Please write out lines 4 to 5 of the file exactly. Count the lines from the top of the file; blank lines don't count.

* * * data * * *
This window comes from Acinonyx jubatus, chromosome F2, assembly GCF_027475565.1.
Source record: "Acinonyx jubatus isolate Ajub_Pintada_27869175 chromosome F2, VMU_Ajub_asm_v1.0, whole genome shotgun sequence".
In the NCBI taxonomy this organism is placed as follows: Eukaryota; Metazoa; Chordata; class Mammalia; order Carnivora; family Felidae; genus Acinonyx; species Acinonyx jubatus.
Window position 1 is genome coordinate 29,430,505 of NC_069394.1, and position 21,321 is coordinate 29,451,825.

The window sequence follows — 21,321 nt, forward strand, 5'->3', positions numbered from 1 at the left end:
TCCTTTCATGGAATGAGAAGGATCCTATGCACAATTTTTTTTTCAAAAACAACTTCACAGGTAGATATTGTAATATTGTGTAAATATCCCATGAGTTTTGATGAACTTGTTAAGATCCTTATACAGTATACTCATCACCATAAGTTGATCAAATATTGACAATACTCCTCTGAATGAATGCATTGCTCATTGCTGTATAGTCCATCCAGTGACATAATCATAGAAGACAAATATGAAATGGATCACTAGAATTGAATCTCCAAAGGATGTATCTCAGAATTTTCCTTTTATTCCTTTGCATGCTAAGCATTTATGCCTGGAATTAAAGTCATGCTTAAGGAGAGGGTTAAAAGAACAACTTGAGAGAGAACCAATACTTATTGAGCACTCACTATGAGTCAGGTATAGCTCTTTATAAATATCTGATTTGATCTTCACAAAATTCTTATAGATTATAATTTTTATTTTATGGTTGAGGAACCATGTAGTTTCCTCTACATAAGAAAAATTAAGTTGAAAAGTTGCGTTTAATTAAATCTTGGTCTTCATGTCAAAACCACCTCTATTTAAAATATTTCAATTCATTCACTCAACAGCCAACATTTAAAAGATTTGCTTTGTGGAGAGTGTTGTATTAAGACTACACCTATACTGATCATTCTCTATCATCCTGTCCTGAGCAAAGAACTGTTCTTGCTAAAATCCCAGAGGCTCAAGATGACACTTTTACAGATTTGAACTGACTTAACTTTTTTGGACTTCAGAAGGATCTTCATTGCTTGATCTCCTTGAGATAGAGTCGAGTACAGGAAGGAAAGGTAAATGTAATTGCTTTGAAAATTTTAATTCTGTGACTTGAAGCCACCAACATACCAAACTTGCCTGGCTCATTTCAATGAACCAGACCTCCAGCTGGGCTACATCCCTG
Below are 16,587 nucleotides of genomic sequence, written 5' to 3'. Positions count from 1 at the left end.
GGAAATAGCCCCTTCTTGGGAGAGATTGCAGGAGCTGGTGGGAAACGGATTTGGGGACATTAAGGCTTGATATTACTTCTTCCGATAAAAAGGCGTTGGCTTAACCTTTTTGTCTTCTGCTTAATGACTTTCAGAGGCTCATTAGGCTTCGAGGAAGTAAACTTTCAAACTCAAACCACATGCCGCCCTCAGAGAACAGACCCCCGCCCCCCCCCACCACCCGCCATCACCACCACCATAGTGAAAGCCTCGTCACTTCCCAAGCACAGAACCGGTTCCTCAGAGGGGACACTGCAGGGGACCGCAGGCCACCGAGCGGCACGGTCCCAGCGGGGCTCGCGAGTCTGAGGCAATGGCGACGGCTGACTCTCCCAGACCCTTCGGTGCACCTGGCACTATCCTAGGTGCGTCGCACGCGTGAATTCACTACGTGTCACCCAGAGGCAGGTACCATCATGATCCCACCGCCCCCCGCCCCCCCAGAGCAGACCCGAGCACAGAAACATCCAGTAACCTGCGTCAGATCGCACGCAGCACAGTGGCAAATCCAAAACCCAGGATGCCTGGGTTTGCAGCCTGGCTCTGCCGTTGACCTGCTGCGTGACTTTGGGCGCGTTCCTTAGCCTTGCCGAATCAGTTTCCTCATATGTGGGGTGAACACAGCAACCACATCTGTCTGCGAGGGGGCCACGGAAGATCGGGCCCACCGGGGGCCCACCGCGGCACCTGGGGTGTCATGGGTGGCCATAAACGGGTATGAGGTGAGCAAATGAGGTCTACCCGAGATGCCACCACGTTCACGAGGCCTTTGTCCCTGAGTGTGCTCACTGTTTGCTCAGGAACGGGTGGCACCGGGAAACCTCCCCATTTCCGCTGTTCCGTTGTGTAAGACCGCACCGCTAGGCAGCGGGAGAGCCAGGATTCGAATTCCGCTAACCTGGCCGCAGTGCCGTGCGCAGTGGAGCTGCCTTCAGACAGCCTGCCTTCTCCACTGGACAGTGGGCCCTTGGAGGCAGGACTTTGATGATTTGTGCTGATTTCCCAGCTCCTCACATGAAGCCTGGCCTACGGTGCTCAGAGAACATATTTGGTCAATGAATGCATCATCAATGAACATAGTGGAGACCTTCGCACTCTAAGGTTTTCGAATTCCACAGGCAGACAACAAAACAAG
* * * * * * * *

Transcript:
Window position 1 is genome coordinate 29,430,505 of NC_069394.1, and position 21,321 is coordinate 29,451,825.

The window sequence follows — 21,321 nt, forward strand, 5'->3', positions numbered from 1 at the left end: